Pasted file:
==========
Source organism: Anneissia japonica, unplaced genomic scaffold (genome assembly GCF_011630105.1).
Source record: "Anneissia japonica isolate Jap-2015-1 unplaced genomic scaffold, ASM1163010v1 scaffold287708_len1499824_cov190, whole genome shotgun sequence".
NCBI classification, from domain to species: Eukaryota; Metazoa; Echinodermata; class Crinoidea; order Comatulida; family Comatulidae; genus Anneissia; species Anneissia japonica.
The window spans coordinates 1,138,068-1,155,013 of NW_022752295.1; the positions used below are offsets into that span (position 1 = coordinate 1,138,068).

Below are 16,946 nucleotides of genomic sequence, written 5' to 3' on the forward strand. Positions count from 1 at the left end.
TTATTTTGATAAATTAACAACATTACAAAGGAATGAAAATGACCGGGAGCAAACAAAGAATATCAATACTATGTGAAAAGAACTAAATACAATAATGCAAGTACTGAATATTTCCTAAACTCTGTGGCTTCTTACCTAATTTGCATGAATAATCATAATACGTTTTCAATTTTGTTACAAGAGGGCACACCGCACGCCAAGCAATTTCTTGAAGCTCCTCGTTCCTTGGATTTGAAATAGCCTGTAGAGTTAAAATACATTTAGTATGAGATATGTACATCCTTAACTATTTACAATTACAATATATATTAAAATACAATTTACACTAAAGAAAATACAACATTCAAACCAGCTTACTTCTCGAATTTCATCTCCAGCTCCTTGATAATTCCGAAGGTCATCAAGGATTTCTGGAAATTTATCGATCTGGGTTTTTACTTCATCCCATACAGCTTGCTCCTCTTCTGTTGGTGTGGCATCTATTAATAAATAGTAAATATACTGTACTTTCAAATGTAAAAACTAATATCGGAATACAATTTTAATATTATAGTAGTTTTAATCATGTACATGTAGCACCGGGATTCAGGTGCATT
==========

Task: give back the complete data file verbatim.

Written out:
Source organism: Anneissia japonica, unplaced genomic scaffold (genome assembly GCF_011630105.1).
Source record: "Anneissia japonica isolate Jap-2015-1 unplaced genomic scaffold, ASM1163010v1 scaffold287708_len1499824_cov190, whole genome shotgun sequence".
NCBI classification, from domain to species: Eukaryota; Metazoa; Echinodermata; class Crinoidea; order Comatulida; family Comatulidae; genus Anneissia; species Anneissia japonica.
The window spans coordinates 1,138,068-1,155,013 of NW_022752295.1; the positions used below are offsets into that span (position 1 = coordinate 1,138,068).

Below are 16,946 nucleotides of genomic sequence, written 5' to 3' on the forward strand. Positions count from 1 at the left end.
TTATTTTGATAAATTAACAACATTACAAAGGAATGAAAATGACCGGGAGCAAACAAAGAATATCAATACTATGTGAAAAGAACTAAATACAATAATGCAAGTACTGAATATTTCCTAAACTCTGTGGCTTCTTACCTAATTTGCATGAATAATCATAATACGTTTTCAATTTTGTTACAAGAGGGCACACCGCACGCCAAGCAATTTCTTGAAGCTCCTCGTTCCTTGGATTTGAAATAGCCTGTAGAGTTAAAATACATTTAGTATGAGATATGTACATCCTTAACTATTTACAATTACAATATATATTAAAATACAATTTACACTAAAGAAAATACAACATTCAAACCAGCTTACTTCTCGAATTTCATCTCCAGCTCCTTGATAATTCCGAAGGTCATCAAGGATTTCTGGAAATTTATCGATCTGGGTTTTTACTTCATCCCATACAGCTTGCTCCTCTTCTGTTGGTGTGGCATCTATTAATAAATAGTAAATATACTGTACTTTCAAATGTAAAAACTAATATCGGAATACAATTTTAATATTATAGTAGTTTTAATCATGTACATGTAGCACCGGGATTCAGGTGCATT